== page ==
Kingsland Manor: Out of the Past
History and Legends Merge in 1700s Colonial Manor
THE NUTLEY TRACT
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The history and legends surrounding Nutley's Kingsland Manor are fascinating. Far more than just another early American homestead, the Kingsland Manor has a captivating personality and charm.
The brownstone and lumber from which it was built were still unquarried and uncut in 1668 when Major Nathaniel Kingsland of Barbados dispatched his nephew, Capt. William Sandford to the territory of East Jersey to acquire land for British colonization.
The task was accomplished and Sandford purchased in his own name 15,000 acres between the Passaic and Hackensack Rivers seven miles north from their confluence in Newark Bay. It was called New Barbados.
Sandford built a home near what is now Union Avenue, Lyndhurst, in 1670. Soon after, he agreed with Major Kingsland that the territory would be divided between them. The Major retained the portion north of a line from Snake Hill in the Meadows to a 'blazed tree” in what is now Belleville.
Sandford's home was taken over by Isaac Kingsland, another nephew of the Major, in 1673. The first Kingsland to settle here, Isaac, fled London because he had married the daughter of his employer against her father's wishes. His wife disowned and himself jobless, Isaac had written to his wealthy Uncle Nathaniel in Barbados for help.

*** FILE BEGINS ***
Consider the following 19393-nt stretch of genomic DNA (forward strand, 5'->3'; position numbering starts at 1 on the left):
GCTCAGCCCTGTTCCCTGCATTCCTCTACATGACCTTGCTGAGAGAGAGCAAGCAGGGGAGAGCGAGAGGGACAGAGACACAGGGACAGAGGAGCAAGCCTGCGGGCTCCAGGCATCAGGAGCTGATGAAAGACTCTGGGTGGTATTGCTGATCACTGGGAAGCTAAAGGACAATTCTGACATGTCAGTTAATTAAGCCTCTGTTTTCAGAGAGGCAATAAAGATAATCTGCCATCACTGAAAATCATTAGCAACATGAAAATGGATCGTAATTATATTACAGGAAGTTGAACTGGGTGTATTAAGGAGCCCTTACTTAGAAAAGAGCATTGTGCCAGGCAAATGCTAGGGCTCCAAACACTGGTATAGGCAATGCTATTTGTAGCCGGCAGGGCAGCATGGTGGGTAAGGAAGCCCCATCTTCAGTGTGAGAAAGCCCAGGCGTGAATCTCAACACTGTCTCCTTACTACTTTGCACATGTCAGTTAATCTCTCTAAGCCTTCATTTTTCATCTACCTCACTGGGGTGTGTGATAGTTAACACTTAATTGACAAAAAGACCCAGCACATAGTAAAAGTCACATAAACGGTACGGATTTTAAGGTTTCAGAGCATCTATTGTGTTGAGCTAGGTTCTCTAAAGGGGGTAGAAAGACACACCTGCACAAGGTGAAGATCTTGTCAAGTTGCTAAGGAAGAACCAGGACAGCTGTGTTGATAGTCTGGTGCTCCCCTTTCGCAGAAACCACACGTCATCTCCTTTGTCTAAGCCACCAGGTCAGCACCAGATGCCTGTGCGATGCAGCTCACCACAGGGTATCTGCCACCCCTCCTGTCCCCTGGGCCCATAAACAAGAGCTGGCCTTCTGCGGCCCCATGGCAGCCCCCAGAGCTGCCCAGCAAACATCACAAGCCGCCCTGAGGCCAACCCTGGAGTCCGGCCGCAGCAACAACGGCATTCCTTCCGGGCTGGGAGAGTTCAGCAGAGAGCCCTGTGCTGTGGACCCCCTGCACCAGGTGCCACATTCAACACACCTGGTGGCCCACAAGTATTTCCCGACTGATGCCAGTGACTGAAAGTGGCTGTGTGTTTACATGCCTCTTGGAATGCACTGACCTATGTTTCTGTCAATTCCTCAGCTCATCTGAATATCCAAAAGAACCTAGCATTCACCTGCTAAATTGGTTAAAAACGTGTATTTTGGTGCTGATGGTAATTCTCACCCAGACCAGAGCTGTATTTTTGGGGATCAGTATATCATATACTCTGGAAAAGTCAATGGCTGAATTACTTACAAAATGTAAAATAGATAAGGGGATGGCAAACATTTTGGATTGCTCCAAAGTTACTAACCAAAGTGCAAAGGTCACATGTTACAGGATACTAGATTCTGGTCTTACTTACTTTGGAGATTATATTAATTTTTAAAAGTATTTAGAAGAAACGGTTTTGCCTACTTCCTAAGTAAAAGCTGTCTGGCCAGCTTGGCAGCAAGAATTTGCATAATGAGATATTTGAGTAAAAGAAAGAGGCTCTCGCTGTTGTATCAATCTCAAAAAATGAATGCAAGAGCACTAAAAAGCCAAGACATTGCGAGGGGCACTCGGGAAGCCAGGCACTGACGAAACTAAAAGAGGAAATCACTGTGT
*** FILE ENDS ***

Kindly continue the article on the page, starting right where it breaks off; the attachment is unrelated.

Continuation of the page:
Nathaniel offered him the New Barbados tract and a home to settle in if he would come and develop the land. Making his home in Sandford's house, Isaac became an influential force in developing East Jersey, serving two terms on the King's Council. Later another brother, Gustavus, joined Isaac. Thus, began the Kingsland “dynasty” in America.
It was Isaac's grandson, Joseph Kingsland, who purchased the Nutley property in 1790. Born in Kingsland, Bergen County in 1738, Joseph grew up across the Passaic River.
The Kingsland family was torn by loyalty to the crown and devotion to American freedom and independence. Our Joseph was a Tory with such a loyalty to King George, that during the Revolution he emigrated to Nova Scotia, where he remained until after the conflict.
Joseph Kingsland then returned to New York City and took up residence at 29 Greenwich Street. There he ran a lumber yard and made a living as a carpenter. Needing timber to fill an order for curbing for New York Town, Joseph looked to the forests of New Jersey.
He found the perfect spot by the mouth of the Third River across from his boyhood home. He set his slaves to work felling trees and, in the Third River Saw Mill he erected, he cut them into curbing, which was shipped on his sloops to the developing city from a dock at the mouth of the Yantacaw or Third River.
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